According to experts from Wharton and elsewhere, the Satyam debacle will have an enormous impact on India’s business scene over the coming months. The possible disappearance of a top IT services and outsourcing giant will reshape India’s IT landscape. Satyam could possibly be sold — in fact, it had engaged Merrill Lynch to explore “strategic options,” but the investment bank has withdrawn following the disclosure about the fraud. It is widely believed that rivals such as HCL, Wipro and TCS could cherry pick the best clients and employees, effectively hollowing out Satyam. Another possible impact could be on the trend of outsourcing to India, since India’s IT firms handle sensitive financial information for some of the world’s largest enterprises. The most significant questions, however, will be asked about corporate governance in India, and whether other companies could follow Satyam’s Raju in revealing skeletons in their own closets.
‘Riding a Tiger’
Raju was compelled to admit to the fraud following an aborted attempt to have Satyam invest $1.6 billion in Maytas Properties and Maytas Infrastructure (“Maytas” is Satyam spelled backwards) — two firms promoted and controlled by his family members. On December 16, Satyam’s board cleared the investment, sparking a negative reaction by investors, who pummeled its stock on the New York Stock Exchange and Nasdaq. The board hurriedly reconvened the same day and called off the proposed investment.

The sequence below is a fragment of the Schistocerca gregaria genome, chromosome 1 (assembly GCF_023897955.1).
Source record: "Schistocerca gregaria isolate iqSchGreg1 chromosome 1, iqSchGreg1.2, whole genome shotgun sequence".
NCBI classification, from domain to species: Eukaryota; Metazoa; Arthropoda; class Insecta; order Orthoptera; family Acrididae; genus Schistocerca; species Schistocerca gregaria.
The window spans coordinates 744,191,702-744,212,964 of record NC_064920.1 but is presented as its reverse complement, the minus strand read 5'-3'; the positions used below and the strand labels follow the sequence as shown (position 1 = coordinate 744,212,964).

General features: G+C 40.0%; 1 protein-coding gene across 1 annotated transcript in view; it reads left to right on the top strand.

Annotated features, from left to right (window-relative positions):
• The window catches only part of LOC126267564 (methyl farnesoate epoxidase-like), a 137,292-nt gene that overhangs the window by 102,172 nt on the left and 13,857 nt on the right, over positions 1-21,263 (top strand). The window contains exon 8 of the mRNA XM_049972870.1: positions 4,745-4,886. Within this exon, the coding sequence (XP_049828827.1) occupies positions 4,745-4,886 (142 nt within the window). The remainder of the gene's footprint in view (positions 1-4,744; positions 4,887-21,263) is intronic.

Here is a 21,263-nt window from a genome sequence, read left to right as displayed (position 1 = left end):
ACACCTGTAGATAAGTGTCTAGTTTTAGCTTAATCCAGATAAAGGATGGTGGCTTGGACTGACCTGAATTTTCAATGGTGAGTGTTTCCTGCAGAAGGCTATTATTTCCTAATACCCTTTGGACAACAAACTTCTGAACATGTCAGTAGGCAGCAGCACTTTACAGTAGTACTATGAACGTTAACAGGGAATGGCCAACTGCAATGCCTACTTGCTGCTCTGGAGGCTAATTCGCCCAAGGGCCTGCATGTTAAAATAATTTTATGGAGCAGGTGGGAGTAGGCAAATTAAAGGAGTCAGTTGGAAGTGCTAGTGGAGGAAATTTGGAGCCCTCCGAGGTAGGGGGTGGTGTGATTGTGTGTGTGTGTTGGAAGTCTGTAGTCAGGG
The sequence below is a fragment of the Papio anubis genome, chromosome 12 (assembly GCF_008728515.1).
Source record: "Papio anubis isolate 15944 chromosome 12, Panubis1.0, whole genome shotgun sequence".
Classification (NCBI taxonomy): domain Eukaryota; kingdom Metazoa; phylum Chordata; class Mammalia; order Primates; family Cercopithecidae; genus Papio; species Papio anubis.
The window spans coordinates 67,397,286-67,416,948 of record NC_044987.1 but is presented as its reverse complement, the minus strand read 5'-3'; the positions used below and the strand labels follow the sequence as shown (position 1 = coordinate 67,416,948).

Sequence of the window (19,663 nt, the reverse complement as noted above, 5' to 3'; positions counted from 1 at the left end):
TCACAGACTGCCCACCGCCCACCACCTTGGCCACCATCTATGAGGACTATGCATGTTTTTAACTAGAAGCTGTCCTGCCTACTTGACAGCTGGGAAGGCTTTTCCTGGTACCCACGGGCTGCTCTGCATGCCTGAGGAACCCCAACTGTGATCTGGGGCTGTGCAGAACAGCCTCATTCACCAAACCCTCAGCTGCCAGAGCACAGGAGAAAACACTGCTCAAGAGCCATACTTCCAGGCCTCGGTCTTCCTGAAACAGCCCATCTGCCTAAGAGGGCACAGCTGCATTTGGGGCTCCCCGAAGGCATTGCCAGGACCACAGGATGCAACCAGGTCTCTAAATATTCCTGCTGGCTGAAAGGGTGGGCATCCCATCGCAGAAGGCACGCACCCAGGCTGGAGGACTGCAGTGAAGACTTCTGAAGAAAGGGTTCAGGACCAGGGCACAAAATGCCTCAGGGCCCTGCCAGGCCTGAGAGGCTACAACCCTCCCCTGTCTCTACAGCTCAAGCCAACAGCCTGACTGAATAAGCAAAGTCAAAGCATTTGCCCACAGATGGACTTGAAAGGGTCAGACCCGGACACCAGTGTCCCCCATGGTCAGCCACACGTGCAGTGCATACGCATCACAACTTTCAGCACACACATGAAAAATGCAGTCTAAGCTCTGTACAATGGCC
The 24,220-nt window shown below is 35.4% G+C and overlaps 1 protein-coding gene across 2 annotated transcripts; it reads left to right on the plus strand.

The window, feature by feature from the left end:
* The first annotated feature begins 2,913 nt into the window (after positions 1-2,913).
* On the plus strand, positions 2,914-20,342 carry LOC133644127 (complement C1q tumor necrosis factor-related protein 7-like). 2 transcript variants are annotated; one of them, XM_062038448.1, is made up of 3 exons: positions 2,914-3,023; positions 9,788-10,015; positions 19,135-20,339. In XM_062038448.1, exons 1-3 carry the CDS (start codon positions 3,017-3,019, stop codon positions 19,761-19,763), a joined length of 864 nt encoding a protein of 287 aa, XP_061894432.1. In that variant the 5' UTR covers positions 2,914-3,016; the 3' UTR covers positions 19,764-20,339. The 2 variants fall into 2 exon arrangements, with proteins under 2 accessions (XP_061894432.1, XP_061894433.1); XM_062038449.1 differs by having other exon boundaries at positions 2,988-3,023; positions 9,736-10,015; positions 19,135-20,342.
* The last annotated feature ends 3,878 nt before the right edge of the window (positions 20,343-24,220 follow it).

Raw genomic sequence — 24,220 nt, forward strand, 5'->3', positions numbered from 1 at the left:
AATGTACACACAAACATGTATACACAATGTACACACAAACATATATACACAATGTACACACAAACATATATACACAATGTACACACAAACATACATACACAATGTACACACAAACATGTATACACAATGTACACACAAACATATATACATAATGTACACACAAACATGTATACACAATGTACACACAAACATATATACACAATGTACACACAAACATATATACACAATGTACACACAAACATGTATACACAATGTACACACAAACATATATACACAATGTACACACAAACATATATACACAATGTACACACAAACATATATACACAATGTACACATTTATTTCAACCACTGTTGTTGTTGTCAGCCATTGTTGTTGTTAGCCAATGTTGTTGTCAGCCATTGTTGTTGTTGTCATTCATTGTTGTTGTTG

The matter didn’t die there, as Raju may have hoped. In the next 48 hours, resignations streamed in from Satyam’s non-executive director and Harvard professor of business administration Krishna Palepu and three independent directors — Mangalam Srinivasan, a management consultant and advisor to Harvard’s Kennedy School of Government; Vinod Dham, called the “father of the Pentium chip” and now executive managing director of NEA Indo-US Ventures in Santa Clara, Calif.; and M. Rammohan Rao, the dean of the Indian School of Business in Hyderabad (ISB). Rao had chaired both December 16 board meetings. On January 8, he resigned his position as the ISB dean. In a letter to the ISB community, he explained: “Unfortunately, yesterday’s shocking revelations, of which I had absolutely no prior knowledge, mean that we are far from seeing the end of the controversy surrounding Satyam Computers. My continued concern and preoccupation with the evolving situation are impacting my role as dean of ISB at a critical time for the school. Given that my term with ISB anyway ends in a few months, I think that this is an appropriate time for me to step down.”